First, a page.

Now, let’s take a look at Microsoft. At their German partner conference, some of the Microsoft sales and marketing folks seemed to be very disconnected from the market. In one of the sessions, the Microsoft speaker tried to convince the audience that a Surface with Windows RT is so much better than an iPad. This would have been an interesting session at a consumer show, but not when speaking in front of hundreds of business customers and channel partners. The feedback was loud and clear. “Show us your own strengths and not the weaknesses of others”, was one of the statements from the audience. And sure enough, the session did not highlight the advantages of a domain-joined Windows tablet that can not only run so-called modern apps but can also run conventional line-of-business Windows apps in a centrally managed way. In addition, the speaker missed to show how Microsoft embraces the iPad these days, using System Center management capabilities and a brand new RDP/RemoteFX client for iPad. And by the way, Citrix was not a sponsor at this partner conference. So if Citrix and Microsoft are still close friends, they don’t really show it in public. More importantly, Microsoft channel management tried to play the old-fashioned FUD game to keep their partners loyal. I thought that they can do better than that.

A very different situation at the Microsoft TechNet conference in Berlin only two weeks later. There were only technical sessions delivered by Microsoft technical experts and MVPs, no marketing BS. The Microsoft speakers presented and demoed (!) individual components or new product features. In Germany it’s many years ago that we have seen a technical event with so many great live demonstrations of the newest products and building blocks delivered by internal Microsoft experts. On top, the MVPs provided use cases and scenarios which orchestrated these building blocks into complete solution blueprints. Both speakers and audience were very relaxed about mentioning Apple, Citrix and VMware products as elements of real-life enterprise IT architectures. This was the right spirit, building new confidence!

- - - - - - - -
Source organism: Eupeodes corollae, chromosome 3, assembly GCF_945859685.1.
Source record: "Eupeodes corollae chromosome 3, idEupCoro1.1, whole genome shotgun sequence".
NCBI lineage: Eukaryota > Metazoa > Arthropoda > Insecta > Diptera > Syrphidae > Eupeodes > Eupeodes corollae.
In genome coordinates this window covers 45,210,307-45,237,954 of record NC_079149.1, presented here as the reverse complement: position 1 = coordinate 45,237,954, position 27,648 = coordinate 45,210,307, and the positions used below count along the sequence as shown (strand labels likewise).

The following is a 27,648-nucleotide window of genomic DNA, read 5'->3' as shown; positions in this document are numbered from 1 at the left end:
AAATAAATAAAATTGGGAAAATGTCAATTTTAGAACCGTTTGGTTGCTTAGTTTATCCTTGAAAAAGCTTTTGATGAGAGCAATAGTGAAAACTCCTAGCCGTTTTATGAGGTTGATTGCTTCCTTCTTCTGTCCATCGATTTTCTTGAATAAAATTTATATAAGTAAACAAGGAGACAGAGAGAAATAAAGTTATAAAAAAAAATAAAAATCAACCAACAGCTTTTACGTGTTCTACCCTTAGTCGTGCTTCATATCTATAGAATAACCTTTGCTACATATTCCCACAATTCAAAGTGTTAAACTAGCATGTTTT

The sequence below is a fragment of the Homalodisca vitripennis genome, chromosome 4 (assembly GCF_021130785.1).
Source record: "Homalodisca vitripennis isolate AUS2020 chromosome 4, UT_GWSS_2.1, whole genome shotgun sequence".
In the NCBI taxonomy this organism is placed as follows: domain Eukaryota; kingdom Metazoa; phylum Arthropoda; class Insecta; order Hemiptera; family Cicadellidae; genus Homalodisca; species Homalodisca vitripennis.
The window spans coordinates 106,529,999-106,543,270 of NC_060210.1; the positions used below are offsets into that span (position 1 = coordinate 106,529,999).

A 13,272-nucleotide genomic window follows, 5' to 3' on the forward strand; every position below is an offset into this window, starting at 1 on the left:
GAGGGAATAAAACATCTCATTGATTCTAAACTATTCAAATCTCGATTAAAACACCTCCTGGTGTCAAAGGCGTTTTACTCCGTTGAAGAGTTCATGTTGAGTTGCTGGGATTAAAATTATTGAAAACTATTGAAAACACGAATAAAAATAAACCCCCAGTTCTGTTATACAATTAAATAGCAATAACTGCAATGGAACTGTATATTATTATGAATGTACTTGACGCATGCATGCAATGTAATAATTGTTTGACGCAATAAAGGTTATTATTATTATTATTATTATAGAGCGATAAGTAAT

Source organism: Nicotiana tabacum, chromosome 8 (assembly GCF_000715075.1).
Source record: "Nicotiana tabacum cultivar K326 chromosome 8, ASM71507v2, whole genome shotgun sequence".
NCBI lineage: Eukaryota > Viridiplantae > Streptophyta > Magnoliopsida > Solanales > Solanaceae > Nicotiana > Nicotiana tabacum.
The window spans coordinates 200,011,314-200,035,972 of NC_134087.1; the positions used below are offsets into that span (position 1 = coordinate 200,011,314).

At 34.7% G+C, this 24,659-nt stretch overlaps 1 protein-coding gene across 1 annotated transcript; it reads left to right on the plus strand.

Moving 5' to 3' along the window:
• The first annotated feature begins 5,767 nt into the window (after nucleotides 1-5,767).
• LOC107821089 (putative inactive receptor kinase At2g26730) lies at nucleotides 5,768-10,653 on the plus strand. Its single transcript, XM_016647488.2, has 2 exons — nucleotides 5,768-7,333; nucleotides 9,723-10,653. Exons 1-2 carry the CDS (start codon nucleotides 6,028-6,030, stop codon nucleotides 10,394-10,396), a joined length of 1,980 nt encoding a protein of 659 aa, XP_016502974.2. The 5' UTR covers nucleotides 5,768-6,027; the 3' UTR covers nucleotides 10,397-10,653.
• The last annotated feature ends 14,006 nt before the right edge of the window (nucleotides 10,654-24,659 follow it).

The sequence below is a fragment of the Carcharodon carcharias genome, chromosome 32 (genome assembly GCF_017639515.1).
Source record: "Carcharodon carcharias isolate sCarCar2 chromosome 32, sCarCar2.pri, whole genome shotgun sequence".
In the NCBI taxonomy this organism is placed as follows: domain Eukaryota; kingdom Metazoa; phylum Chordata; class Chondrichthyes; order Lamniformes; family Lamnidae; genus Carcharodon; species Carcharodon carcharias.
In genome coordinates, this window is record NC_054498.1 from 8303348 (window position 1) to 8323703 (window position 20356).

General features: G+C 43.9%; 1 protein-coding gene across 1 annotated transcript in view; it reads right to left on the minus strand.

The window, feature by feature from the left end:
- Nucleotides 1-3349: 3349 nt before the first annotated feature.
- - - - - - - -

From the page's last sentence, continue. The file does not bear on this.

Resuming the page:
And here is exactly where a version 2.0 of the VDI market constellation kicks in: Enterprise customers want real-life solution blueprints and stable products and components. Since Microsoft, Citrix and VMware started adopting much faster product cycles, they are all struggling with code quality and compatibility – this must change as soon as possible if they don’t want to become the irrelevant dinosaurs. The old suite model doesn’t really work anymore. Enterprise customers and partners demand stable and consistent building blocks that allow them to fulfill business requirements. They may want to combine VMware Horizon View with Microsoft RemoteApp programs or combine VMware vSphere with Citrix XenDesktop 7 including remoting acceleration using physical GPUs or combine Citrix NetScaler with Microsoft Azure. But there seems not to be real partnership between any of the three big vendors to make this happen, no matter if they pretend to be friends or enemies. Even the components of each individual vendor cannot be combined easily due to compat issues. Now add Amazon, Google and Apple to this picture, and you see the dilemma – and I’m not even looking at the licensing nightmare at this point. So many great products, but too many only run properly in isolation. I truly believe that this must change in the near future, providing at least compatibility between all necessary components to build great enterprise infrastructures in a fast and stable manner. If this doesn’t happen, all these ideas about cloud and mobile working styles will only be incomplete patchwork.

One comment

  1. Very good insight Benny, hope more customers will see the upcoming challenges and stop following vendor battles. And, as usual, a very nice read.

    Comment by Thomas Krampe on November 18, 2013 at 4:40 pm